A Crash Course in the Paper Bag: Theory of Spontaneous Composing and Controlled Chaos

a writing by M. Segal

Theory developed by M. Segal, Greg Segal, George Radai, and Kenny Ryman

with supplementary notes by Dave McIntire


What follows is a simplified version of the mechanics of the Paper Bag: Theory.

Moving in a clockwise rotation, each musician becomes the composer/conductor of a 4 to 7 minute piece.

The conductor must be ready to express an idea or direction to the other musicians immediately upon his turn. Past examples include:


Like, water, man...

Evil, pounding 5/4!

You- drummer...play sumthin'.

I pass. Next please.

Fast bebop, noise! Fast bebop, noise! Fast bebop, noise!

Indeed, the list is endless.


All eyes are now on the man conducting. Solos, changes in key, tempo or meter are in this person's hands. He also is responsible for bringing the piece to a competent close.

As the next musician takes his turn in the rotation, an important rule must be kept in mind: his concept must be completely different, a total one-eighty from what came before it. This part of the Paper Bag: Theory is the 'roller-coaster effect', and is essential throughout the set in order to ensure variation.

The longer it takes to relay your ideas to the other players during live performance, the more slipshod and haphazard it appears. Get the concept out articulately but quickly. If you can't, move to a back-up idea or pass the torch to the next player. Eye contact is really important. That is to say, eye contact is particularly important. Oh, perhaps I forgot to mention: WITHOUT EYE CONTACT THE 'PAPER BAG: THEORY' WILL NOT FUNCTION.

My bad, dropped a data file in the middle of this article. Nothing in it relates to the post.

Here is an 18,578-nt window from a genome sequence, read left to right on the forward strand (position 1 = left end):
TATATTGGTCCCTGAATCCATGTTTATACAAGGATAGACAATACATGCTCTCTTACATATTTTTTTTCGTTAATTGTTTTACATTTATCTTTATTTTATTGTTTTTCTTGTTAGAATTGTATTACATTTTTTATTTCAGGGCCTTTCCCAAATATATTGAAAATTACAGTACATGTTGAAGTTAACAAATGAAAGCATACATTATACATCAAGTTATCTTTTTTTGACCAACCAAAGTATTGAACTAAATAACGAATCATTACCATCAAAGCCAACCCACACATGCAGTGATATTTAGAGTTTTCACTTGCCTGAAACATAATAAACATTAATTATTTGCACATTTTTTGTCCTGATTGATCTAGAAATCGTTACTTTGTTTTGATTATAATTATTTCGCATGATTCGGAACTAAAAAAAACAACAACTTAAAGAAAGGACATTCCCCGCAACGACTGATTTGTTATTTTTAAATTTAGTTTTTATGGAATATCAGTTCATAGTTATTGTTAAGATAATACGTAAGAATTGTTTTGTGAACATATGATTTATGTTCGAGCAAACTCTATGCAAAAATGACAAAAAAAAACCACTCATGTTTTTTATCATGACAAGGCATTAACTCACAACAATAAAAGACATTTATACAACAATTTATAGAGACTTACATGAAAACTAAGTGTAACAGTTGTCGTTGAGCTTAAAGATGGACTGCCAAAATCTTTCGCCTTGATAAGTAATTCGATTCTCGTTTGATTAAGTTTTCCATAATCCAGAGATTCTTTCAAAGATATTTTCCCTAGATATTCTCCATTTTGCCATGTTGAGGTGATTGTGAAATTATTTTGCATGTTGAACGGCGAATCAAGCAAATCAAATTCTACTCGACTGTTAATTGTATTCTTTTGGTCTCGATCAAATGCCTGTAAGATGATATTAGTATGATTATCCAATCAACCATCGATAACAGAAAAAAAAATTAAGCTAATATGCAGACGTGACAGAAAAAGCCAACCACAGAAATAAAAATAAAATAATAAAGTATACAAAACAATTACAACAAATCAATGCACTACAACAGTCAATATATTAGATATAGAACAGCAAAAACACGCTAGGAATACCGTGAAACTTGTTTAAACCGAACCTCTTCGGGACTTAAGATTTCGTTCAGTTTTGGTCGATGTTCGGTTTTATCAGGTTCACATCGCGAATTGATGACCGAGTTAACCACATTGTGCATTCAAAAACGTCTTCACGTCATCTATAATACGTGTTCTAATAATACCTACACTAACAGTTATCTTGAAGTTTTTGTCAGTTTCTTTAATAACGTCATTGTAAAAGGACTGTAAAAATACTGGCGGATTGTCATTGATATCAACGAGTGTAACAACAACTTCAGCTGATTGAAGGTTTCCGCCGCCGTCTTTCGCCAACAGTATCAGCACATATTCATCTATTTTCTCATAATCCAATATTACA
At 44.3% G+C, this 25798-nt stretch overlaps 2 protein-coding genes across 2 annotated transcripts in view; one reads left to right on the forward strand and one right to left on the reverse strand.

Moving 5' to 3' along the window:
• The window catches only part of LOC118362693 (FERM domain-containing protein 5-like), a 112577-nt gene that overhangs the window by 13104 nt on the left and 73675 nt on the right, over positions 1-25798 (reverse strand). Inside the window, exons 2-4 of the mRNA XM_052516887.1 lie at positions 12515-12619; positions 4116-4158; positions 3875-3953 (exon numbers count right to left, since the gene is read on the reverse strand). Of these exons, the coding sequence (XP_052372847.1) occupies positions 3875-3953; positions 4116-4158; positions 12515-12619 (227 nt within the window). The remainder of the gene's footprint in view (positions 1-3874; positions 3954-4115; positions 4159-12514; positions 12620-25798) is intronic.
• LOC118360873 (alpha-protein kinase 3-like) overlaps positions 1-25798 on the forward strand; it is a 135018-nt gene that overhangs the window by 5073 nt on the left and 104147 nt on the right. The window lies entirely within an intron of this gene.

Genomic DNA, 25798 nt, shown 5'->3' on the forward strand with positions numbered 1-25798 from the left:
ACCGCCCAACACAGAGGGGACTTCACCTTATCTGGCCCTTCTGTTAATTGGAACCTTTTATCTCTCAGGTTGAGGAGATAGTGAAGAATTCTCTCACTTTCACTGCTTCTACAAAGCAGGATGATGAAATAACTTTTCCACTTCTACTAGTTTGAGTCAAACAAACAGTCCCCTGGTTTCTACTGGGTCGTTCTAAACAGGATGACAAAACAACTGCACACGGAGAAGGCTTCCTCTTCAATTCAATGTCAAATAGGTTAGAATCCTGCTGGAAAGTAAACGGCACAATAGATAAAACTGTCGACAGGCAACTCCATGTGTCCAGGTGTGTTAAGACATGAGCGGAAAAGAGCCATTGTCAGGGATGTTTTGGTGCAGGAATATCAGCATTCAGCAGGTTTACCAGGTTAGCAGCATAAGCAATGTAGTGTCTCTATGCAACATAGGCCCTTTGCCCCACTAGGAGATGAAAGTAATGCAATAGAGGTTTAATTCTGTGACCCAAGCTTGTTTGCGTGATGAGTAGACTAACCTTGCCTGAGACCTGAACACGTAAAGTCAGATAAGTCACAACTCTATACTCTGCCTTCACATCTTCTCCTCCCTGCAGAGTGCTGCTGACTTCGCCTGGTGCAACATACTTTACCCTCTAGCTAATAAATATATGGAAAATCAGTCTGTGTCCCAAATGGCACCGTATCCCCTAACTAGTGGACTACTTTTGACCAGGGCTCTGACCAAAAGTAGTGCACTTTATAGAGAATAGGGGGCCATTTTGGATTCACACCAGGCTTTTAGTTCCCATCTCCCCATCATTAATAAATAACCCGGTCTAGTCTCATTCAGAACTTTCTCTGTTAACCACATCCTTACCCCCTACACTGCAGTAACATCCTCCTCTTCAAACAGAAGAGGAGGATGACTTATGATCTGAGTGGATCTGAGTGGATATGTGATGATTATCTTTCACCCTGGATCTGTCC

Once again, the importance of eye contact rears its ugly head, and more so in this instance than any other. Once the ensemble has decided that hand signals are to be used, to not pay attention to them at all times undermines the process of controlling chaos. Only the rare 'do anything you want' rotation renders this discussion irrelevant.

If the basic signals outlined here are not workable, create your own. Certainly when both your hands are busy, body signals must be created. You will find that many signals almost invent themselves.


VOLUME UP- rear the body upward.

VOLUME DOWN- crouch down.

GO WILD- (refer to soloist or ensemble) shake head crazily.

SIMPLIFY GROOVE, MELODY OR BOTH- close thumb and index finger.

THICKEN GROOVE, MELODY OR BOTH- opposite of above, done 3 times.

UP OR DOWN A 1/2 OR WHOLE STEP- (this is partially a verbal command) turn head to left and look up, or turn head to left and look down.

SOLO- the extended pinkie.

TO ENTER THE PIECE- a nod of the head in the direction of the player.

STOPS AND STARTS- eye contact, a verbal count, whatever works.

PUNCHES- same as above.

SPEED UP- nod yes.

SLOW DOWN- nod no.



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